The very quick
to a quiescent pager? OpenBSD.
! This book is an introductory text to general management of the OpenBSD server operating system. OpenBSD is a member of the BSD family of operating systems and is widely regarded as the most secure operating system available
, under any licensing terms. It's widely used by Internet service providers, embedded systems manufacturers, and
who needs security and stability. If you're an
UNIX systems administrator who wants to add OpenBSD to your
, this book is for you!
By the time you finish this book you should be comfortable on an OpenBSD system. You will understand how to manage, upgrade, and patch computers running OpenBSD. You'll also have a basic understanding of OpenBSD's software, security, and network management features.
What Is BSD?
created UNIX in the early 1970s. At the time, the monster telephone company was forbidden to
in the computer industry. The telecommunications company used UNIX internally, but could not transform it into a commercial product. As such, AT&T was willing to license the UNIX software and its source code to universities for a nominal fee. This worked well for all parties: AT&T got a few pennies and a generation of computer scientists who cut their teeth on AT&T technology, the universities avoided high operating system license fees, and the students were able to dig around inside the source code and see how computers really worked.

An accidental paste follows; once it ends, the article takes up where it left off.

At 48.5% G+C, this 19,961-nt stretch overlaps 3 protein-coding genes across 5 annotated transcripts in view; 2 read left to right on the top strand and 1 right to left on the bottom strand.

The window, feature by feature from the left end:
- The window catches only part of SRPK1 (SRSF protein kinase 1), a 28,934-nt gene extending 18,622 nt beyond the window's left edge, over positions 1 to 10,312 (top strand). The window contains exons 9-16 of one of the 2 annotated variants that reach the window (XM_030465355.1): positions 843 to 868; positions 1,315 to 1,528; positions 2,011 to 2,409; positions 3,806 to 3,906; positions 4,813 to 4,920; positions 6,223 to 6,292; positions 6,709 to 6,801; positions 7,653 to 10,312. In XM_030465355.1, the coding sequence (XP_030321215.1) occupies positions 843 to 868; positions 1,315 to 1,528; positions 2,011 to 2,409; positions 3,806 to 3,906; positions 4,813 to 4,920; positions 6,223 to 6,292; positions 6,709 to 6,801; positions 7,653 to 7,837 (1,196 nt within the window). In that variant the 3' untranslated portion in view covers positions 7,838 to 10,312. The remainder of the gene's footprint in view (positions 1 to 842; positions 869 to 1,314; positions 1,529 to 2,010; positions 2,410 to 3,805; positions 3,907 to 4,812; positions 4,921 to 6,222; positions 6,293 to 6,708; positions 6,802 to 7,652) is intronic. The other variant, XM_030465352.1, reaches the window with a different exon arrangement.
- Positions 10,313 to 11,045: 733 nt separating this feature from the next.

Compared to some of the other operating systems of the time, the original UNIX wasn't very good. But all these students had the source code for it and could improve the
that they didn't like. If an instructor found a certain bug particularly vexing, he could assign his students the job of fixing it. If a university network engineer,
, or student needed a feature, he could use the source code to quickly implement it. As the Internet grew in the early 1980s, these additions and features were exchanged between universities in the form of patches. The Computer Science Research Group (CSRG) at the University of California, Berkeley, acted as a central clearinghouse for these patches. The CSRG distributed these patches to
with a valid AT&T source code license. The resulting collection of patches became known as the Berkeley Software Distribution, or BSD.
for a long, long time. If you look at the copyright for any BSD-derived code, you will see the following text.
Copyright 1979, 1980, 1983, 1986, 1988, 1989, 1991, 1992, 1993, 1994 The Regents of the University of California. All rights reserved.
of continuous development by the brightest students of the best computer science programs in the world,
by the faculty of one of the top technical
in the country. That's more than a lifetime in software development. As you might imagine, the result was pretty darn good — almost everyone who used UNIX was really using BSD. The CSRG was quite surprised, near the end of these years, when it found that it had
almost all of the original AT&T code!
BSD Goes Public
In the early 1990s, the CSRG's funding started to run out. The University of California had to decide what to do with all this wonderful source code it owned. The simplest thing would have been to drop the original tapes down a well and
that the CSRG had never
. In keeping with the spirit of academic freedom, however, it released the entire BSD collection to the public under an extremely
license. The license can be summarized like this:
Don't claim you wrote this.
Don't sue us if it breaks.
Don't use our
to promote your product.
Compare this with the software license found on almost any commercial operating system. The BSD license is much easier to understand and unobjectionable to almost anyone.
in the world can take the BSD code and use it for any purpose they like, from desktop computers to self-guided lawnmowers. Not surprisingly, many computer manufacturers jumped right on BSD. Not only was the code free, but also every computer science graduate for the last 15
was familiar with it.